Next, I picked up 50 stitches from one side of the heel flap, knitted the instep stitches, picked up another 50 or 51 stitches from the other side of the heel. I knitted the next round. On the following round, I decreased one stitch in four (knit two, decrease, knit two, decrease, etc.) on each of the heel needles. It's not quite clear what the Natura Exenterata directions want you to do here: they tell you to "take up" stitches, which almost certainly means an increase earlier in the pattern, but one typically expects a decrease at this point in the sock, so I went with decreases. Then I knitted a plain round. On the next round, I decreased one stitch in three on each of the heel needles. At this point, I was just about back to 76 stitches; you can decrease every other row at the end of the first heel needle and beginning of the second heel needle if you need more decreases to return to your pre-heel number of stitches.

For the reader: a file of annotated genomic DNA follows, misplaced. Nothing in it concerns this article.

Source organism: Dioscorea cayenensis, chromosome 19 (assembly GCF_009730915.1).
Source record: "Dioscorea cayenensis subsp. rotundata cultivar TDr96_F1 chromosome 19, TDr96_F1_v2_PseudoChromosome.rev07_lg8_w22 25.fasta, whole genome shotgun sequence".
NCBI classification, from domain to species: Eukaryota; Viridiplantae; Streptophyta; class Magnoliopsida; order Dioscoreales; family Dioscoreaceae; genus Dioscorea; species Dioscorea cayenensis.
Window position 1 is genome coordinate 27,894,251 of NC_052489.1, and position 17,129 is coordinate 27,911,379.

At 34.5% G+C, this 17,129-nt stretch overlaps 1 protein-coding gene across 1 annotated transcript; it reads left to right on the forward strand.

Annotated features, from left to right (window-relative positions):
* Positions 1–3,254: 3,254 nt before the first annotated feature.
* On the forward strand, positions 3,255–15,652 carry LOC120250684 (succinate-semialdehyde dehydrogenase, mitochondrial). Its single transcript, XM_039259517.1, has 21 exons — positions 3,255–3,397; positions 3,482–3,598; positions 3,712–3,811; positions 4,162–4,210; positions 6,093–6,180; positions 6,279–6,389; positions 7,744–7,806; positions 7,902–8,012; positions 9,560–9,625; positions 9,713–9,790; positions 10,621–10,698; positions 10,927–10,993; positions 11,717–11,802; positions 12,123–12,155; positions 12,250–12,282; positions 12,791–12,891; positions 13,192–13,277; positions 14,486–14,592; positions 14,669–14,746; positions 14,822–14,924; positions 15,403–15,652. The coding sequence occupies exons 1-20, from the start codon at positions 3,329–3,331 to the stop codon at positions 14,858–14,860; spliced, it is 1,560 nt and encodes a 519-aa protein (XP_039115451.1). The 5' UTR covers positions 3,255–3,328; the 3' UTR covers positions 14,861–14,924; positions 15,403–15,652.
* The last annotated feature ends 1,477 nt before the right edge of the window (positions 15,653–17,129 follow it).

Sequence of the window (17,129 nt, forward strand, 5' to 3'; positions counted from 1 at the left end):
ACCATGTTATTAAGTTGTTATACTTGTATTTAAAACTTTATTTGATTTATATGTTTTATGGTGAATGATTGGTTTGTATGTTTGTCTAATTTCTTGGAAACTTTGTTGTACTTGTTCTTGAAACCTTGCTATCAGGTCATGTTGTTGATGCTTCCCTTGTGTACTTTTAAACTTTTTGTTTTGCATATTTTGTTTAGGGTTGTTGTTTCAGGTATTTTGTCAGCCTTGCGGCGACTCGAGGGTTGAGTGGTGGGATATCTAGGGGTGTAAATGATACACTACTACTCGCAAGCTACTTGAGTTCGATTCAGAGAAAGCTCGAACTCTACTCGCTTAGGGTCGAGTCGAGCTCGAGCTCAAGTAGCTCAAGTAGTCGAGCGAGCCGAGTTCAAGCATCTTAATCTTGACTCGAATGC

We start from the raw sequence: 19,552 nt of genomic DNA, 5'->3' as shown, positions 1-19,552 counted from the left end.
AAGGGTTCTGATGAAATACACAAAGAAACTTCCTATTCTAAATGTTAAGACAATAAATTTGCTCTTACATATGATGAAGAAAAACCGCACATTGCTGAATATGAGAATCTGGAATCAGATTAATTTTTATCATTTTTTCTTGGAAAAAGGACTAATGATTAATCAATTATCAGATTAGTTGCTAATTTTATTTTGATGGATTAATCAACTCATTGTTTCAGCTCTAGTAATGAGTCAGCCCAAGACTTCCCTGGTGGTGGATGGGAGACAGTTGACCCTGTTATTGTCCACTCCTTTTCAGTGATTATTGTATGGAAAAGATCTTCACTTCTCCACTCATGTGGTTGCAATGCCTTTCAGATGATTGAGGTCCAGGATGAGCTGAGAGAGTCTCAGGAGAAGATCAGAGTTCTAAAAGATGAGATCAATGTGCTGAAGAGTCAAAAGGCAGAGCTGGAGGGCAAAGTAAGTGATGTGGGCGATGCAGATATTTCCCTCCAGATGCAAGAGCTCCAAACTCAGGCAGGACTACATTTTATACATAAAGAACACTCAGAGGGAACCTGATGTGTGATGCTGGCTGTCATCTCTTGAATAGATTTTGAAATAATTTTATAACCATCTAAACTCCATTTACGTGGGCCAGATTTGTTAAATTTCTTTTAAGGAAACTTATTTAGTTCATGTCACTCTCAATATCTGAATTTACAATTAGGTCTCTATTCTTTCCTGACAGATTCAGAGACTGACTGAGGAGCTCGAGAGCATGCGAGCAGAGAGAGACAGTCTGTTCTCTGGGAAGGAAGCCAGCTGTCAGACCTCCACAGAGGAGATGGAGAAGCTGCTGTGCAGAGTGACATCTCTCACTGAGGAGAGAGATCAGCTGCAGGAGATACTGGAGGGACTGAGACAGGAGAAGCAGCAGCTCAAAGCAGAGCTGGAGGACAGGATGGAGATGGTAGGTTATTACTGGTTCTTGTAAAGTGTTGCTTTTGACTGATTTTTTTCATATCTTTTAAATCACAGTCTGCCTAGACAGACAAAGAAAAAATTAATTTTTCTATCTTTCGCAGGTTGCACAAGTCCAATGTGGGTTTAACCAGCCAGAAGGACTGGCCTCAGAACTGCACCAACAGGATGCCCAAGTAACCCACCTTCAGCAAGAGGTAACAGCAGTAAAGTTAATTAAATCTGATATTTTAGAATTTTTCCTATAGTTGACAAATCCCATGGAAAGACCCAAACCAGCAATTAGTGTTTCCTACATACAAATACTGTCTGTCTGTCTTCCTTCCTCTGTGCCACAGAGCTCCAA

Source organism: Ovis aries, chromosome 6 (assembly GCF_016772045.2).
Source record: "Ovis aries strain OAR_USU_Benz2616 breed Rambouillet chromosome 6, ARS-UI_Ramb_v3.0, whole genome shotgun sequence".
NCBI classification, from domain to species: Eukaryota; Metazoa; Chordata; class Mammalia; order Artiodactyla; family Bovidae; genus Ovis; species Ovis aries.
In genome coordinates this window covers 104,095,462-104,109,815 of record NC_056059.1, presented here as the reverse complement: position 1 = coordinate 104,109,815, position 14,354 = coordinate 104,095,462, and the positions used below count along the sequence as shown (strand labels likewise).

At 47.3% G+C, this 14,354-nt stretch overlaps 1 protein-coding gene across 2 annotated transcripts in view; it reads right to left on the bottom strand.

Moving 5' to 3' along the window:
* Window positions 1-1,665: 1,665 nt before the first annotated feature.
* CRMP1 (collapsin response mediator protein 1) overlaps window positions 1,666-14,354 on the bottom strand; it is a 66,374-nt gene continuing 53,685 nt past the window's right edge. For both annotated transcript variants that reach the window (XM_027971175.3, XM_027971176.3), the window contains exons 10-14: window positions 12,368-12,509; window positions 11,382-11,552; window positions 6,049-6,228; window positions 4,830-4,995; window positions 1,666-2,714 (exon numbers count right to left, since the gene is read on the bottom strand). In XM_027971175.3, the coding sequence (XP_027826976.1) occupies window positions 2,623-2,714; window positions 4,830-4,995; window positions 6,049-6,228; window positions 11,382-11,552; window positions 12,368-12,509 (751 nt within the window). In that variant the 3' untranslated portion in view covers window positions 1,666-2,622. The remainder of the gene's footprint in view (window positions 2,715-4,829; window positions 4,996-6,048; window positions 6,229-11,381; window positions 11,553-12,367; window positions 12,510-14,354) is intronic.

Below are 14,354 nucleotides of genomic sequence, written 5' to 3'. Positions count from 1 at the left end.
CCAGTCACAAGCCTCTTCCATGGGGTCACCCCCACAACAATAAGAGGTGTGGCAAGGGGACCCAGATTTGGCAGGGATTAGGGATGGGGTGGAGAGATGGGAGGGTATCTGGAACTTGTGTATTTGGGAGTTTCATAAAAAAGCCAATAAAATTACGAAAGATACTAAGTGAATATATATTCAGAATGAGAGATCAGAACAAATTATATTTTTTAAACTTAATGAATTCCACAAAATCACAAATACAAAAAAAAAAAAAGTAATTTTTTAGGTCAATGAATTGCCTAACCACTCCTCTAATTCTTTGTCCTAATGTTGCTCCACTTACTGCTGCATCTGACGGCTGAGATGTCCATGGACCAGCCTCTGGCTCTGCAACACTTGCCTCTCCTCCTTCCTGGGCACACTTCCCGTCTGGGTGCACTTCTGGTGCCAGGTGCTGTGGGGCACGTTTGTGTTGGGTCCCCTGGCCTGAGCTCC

I then knit around until the stocking was two inches less than the length I desired. I re-divided the stitches so that half were on the heel needles and half on the instep needle(s), then decreased every other round one stitch before the end of the first heel needle, one stitch after the beginning of the instep needle(s), one stitch before the end of the instep needle(s), and one step after the beginning of the last heel needle, until half of my stitches remained. Then I decreased every round until only 8 stitches remained. I bound off the final stitches with a third needle, the same way I had joined the heel stitches.